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Although it is the northernmost settlement in the council area of North Ayrshire it is contiguous with Wemyss Bay, which is in Inverclyde. The dividing line is the Kelly Burn, which flows into the Firth of Clyde just south of the Rothesay ferry terminal. Despite their proximity, the two villages have historically been divided, Skelmorlie in Ayrshire and Wemyss Bay in Renfrewshire.
Skelmorlie itself is divided into two sections, Lower and Upper Skelmorlie. There is one primary school in this village, with secondary age pupils going to Largs Academy in North Ayrshire.
In common with this part of the Clyde foreshore the rich red sandstone is a prominent feature of the landscape and housing in Skelmorlie.
Skelmorlie's history is recorded as far back as the fifteenth century. Skelmorlie Castle, south of the village, is a tower house built on the site of an older structure in 1502. Much altered and added to since, it is an ancient seat of the Clan Montgomery (a notable burial tomb of the family can be seen at Skelmorlie Aisle in Largs). During the nineteenth century the village was once home to many Glasgow tea barons. On the cliff above the shore a large hydropathic institution once stood, with access from the main road via a lift whose shaft was hewn out of the rock face. The building later operated as a hotel, but was demolished in the 1990s.
To the south of Skelmorlie is the serpent mound, a prehistoric, perhaps druidic, site apparently carved either deliberately for religious uses or by nature then reused due to its natural shape.
On Saturday 18 April 1925, an embankment on the reservoir which belonged to the Eglinton Estate and provided the main water supply for the whole village gave way, releasing millions of gallons of water down through the village. After 10 minutes many homes, streets and gardens were shattered and five people, four of them children, lay dead.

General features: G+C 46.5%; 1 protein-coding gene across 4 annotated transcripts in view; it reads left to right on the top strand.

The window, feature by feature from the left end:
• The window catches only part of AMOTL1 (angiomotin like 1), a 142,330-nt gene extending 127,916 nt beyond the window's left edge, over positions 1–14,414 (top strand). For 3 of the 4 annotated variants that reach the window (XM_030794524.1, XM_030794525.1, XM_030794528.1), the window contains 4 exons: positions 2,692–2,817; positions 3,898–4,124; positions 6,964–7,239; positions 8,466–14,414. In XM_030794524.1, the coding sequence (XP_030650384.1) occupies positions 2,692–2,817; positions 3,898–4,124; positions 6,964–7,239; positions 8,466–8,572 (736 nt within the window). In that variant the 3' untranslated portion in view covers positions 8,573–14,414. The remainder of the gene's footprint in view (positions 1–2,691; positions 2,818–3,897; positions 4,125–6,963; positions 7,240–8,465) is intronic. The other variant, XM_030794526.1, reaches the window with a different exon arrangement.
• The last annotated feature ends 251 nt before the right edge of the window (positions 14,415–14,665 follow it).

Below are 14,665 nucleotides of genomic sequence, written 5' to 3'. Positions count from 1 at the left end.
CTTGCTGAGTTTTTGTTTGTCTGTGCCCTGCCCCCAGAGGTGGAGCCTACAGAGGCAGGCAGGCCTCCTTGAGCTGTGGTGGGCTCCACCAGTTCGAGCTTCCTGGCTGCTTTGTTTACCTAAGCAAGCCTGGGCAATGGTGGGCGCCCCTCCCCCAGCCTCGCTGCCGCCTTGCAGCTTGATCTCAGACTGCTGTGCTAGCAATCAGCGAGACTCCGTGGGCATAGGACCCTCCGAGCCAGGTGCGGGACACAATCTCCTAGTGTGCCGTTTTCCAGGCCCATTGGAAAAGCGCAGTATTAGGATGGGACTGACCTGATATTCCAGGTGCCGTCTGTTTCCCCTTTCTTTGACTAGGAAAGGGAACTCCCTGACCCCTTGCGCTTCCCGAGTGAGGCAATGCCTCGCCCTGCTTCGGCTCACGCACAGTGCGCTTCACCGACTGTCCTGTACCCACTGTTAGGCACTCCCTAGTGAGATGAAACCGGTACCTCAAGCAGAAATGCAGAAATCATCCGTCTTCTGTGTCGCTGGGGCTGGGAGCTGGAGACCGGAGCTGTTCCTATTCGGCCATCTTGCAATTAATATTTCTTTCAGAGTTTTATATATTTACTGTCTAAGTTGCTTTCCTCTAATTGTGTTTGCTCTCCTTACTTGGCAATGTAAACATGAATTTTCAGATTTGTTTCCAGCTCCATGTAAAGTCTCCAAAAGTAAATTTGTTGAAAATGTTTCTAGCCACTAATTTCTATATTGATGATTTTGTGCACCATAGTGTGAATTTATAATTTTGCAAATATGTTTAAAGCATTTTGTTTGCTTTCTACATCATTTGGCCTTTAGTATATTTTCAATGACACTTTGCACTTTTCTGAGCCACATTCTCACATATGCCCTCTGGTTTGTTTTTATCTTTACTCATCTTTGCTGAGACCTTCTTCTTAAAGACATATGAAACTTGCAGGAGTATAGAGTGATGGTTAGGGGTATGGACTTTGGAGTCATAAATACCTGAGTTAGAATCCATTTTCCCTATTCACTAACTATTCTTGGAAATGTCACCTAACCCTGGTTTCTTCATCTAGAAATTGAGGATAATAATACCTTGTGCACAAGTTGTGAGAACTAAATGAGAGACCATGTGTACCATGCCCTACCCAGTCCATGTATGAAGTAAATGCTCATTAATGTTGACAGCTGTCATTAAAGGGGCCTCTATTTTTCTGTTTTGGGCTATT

Recently Skelmorlie has been in the news as reports of a rogue creature known as 'the skelmorlie panther' have been sighted in and around the area. Numerous witnesses have come forward but without any photographic evidence the beast's actual species is still a mystery. According to most witnesses the creature is said to be larger than a cat and smaller than a bear.
Further reading 
- Skelmorlie by Walter Smart, published locally in 1969. Now out of print but a useful source of local history. Available on-line at Scribd
- Bradley, James; Dupree, Mageurite; Durie, Alastair (1997). "Taking the Water Cure: The Hydropathic Movement in Scotland, 1840-1940". Business and Economic History 26 (2): 429. Retrieved 2009-11-17.
- Shifrin, Malcolm (Last updated 3 October 2008). "Victorian Turkish Baths Directory". Victorian Turkish Baths: Their origin, development, and gradual decline. Retrieved 12 December 2009.